Is an OLED TV worth it? I bought one, and I have some thoughts...

Cinephiles around the world praise OLED screens as the best for home theaters, but they have their drawbacks.

LG C1 85-inch TV mounted to wall opposite cream sofa in home cinema room
(Image credit: LG)

Is an OLED TV worth it? Millions of happy cinephile owners would say so. But to suggest this type of high-performance TV is perfect for everyone simply isn’t true.

If you're out to buy one of the best 85 inch TVs, or whatever size suits your home, it's worth understanding that though while many people love OLED TVs, there are three significant drawbacks. 

I’ll get on to those in a moment, but first what is OLED TV tech, and why does it offer the kind of picture quality that makes cinephiles get all evangelical?

What is OLED TV tech and why do cinephiles love it?

Philips Ambilight 55OLED936/12 55" Smart 4K Ultra HD HDR OLED TV with Google Assistant

(Image credit: Philips Ambilight 55OLED936/12 55" Smart 4K Ultra HD HDR OLED TV with Google Assistant)

OLED TVs’ big advantage is that, unlike other televisions (if you're comparing QLED vs OLED for example), each pixel is self illuminating, rather than relying on a backlight. While that makes the screens more energy efficient — a perk that’s not to be sneezed at with electricity prices creeping up — the main advantage is in picture quality.

Put simply, the fact that each pixel lights itself means that the contrast of OLED TVs is literally infinite, because they can turn themselves off to offer true black — the same black you’d see if your set was switched off. Even if a turned-off pixel is next to one that’s brightly lit up, the light won’t bleed over, making for a simply incredible image. With backlit TVs, what you’re really getting is actually a very dark grey which means that images just aren’t quite as good, especially atmospheric scenes with plenty of shadow.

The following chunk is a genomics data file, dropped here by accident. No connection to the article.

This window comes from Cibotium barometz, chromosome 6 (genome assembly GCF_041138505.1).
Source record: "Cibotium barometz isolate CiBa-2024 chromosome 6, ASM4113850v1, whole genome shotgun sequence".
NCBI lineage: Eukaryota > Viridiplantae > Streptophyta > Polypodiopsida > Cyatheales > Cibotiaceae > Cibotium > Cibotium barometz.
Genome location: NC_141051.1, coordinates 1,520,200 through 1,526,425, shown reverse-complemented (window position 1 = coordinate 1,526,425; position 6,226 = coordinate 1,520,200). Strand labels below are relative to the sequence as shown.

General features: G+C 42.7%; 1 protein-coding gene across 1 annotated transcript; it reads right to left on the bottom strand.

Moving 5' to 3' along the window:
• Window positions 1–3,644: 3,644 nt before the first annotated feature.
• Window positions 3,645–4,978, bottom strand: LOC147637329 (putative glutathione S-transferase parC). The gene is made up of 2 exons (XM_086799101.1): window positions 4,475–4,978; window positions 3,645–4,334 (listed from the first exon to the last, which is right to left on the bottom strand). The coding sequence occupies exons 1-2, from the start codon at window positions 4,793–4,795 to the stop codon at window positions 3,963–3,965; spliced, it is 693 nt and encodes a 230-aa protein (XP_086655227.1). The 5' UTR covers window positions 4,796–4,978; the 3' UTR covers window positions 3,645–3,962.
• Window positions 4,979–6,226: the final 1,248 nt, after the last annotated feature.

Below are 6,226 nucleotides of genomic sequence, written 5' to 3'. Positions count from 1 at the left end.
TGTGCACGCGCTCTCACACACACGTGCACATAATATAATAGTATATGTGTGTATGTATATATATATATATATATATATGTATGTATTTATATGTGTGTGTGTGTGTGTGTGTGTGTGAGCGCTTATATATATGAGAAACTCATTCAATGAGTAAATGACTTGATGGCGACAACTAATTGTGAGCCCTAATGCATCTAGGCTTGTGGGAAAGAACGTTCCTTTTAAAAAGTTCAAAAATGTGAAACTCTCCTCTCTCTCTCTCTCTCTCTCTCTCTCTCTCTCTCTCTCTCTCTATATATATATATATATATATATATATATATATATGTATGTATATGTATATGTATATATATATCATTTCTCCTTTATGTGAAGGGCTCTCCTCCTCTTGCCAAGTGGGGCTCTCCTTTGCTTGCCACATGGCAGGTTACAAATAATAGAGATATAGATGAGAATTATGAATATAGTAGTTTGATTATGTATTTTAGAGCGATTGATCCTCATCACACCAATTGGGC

There are three other less significant bonuses. The first is that OLED technology generally offers more flexibility with viewing angles. You have to sit at quite an uncomfortable angle before colors distort, which is perfect if you can’t always guarantee the best seat in the house on family movie night. 

The second is a plus for gamers: response times are far better than LED screens, meaning that the inputs on your gamepad will be near-instantly replicated on screen.

Finally, because they don’t need a backlight panel, OLED screens are about as thin as you can get. Scarily thin when you’re pulling your brand new panel out of the box for its initial setup, in fact — but worth it when it’s in place, looking all stylish.

What are the drawbacks to OLED TVs?

Sony 48" A9S Smart 4K OLED TV

(Image credit: Sony)

Firstly, OLED TVs are expensive. You undoubtedly pay a premium for the technology and if you’re not a dyed-in-the-wool cinephile you might consider it overkill for your needs. That’s a completely legitimate view, especially with QLED tech offering a picture that’s more than ‘good enough’ without the other drawbacks. However, 'tis the season, and you may be able to find a good Black Friday TV deal that scores you an OLED TV for a prettier price tag. 

What other drawbacks? Well, the second issue is brightness. Because each pixel is individually lit, there’s no backlight and that means that even the brightest OLED TVs don’t get all that bright. That in turn means that if your home theater setup is in a room with lots of natural light, you may find an OLED TV a no-go, unless you invest in some heavy-duty blackout drapes. The image simply may be unwatchable during the day if light is beyond your control, and in-room lights have a nasty habit of reflecting too.

Finally, if you do any online research into OLED TVs, you’ll inevitably find some people cautioning against buying due to the risk of burn-in. That’s where static images (think news tickers, sports scores, channel logos or in-game HUDs) are left in place so long that they ‘burn in’ an outline onto the screen that’s visible forever more.

This historically has been a problem, but is largely assumed to be a non-issue in 2022 due to software tweaks and the aforementioned dimness of panels reducing the overall risk. Extended tests suggest this is true and that the risk is probably theoretical with normal use these days (opens in new tab), but you may want to try and find an insurance policy that covers this just in case as I did (most manufacturers’ warranties don’t.)